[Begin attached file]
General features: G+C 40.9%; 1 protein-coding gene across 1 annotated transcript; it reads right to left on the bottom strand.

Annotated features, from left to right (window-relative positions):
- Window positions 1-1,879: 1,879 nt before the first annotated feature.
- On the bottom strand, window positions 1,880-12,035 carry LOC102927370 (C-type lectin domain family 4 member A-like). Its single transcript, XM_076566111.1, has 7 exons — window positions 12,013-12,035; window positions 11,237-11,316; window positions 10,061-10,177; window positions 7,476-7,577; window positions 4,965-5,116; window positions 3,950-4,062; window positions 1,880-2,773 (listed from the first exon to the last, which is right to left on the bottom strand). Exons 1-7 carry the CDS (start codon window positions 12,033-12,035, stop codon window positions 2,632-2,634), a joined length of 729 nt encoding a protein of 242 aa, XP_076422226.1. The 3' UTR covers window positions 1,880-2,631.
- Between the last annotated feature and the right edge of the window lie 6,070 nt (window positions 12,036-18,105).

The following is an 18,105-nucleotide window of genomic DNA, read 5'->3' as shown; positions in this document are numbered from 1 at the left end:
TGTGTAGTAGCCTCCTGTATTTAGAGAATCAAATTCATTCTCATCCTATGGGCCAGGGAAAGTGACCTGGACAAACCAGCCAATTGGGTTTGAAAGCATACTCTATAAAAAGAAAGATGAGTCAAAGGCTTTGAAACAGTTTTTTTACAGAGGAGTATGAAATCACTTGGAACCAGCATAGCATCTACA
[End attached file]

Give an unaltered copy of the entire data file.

General features: G+C 40.9%; 1 protein-coding gene across 1 annotated transcript; it reads right to left on the bottom strand.

Annotated features, from left to right (window-relative positions):
- Window positions 1-1,879: 1,879 nt before the first annotated feature.
- On the bottom strand, window positions 1,880-12,035 carry LOC102927370 (C-type lectin domain family 4 member A-like). Its single transcript, XM_076566111.1, has 7 exons — window positions 12,013-12,035; window positions 11,237-11,316; window positions 10,061-10,177; window positions 7,476-7,577; window positions 4,965-5,116; window positions 3,950-4,062; window positions 1,880-2,773 (listed from the first exon to the last, which is right to left on the bottom strand). Exons 1-7 carry the CDS (start codon window positions 12,033-12,035, stop codon window positions 2,632-2,634), a joined length of 729 nt encoding a protein of 242 aa, XP_076422226.1. The 3' UTR covers window positions 1,880-2,631.
- Between the last annotated feature and the right edge of the window lie 6,070 nt (window positions 12,036-18,105).

The following is an 18,105-nucleotide window of genomic DNA, read 5'->3' as shown; positions in this document are numbered from 1 at the left end:
TGTGTAGTAGCCTCCTGTATTTAGAGAATCAAATTCATTCTCATCCTATGGGCCAGGGAAAGTGACCTGGACAAACCAGCCAATTGGGTTTGAAAGCATACTCTATAAAAAGAAAGATGAGTCAAAGGCTTTGAAACAGTTTTTTTACAGAGGAGTATGAAATCACTTGGAACCAGCATAGCATCTACA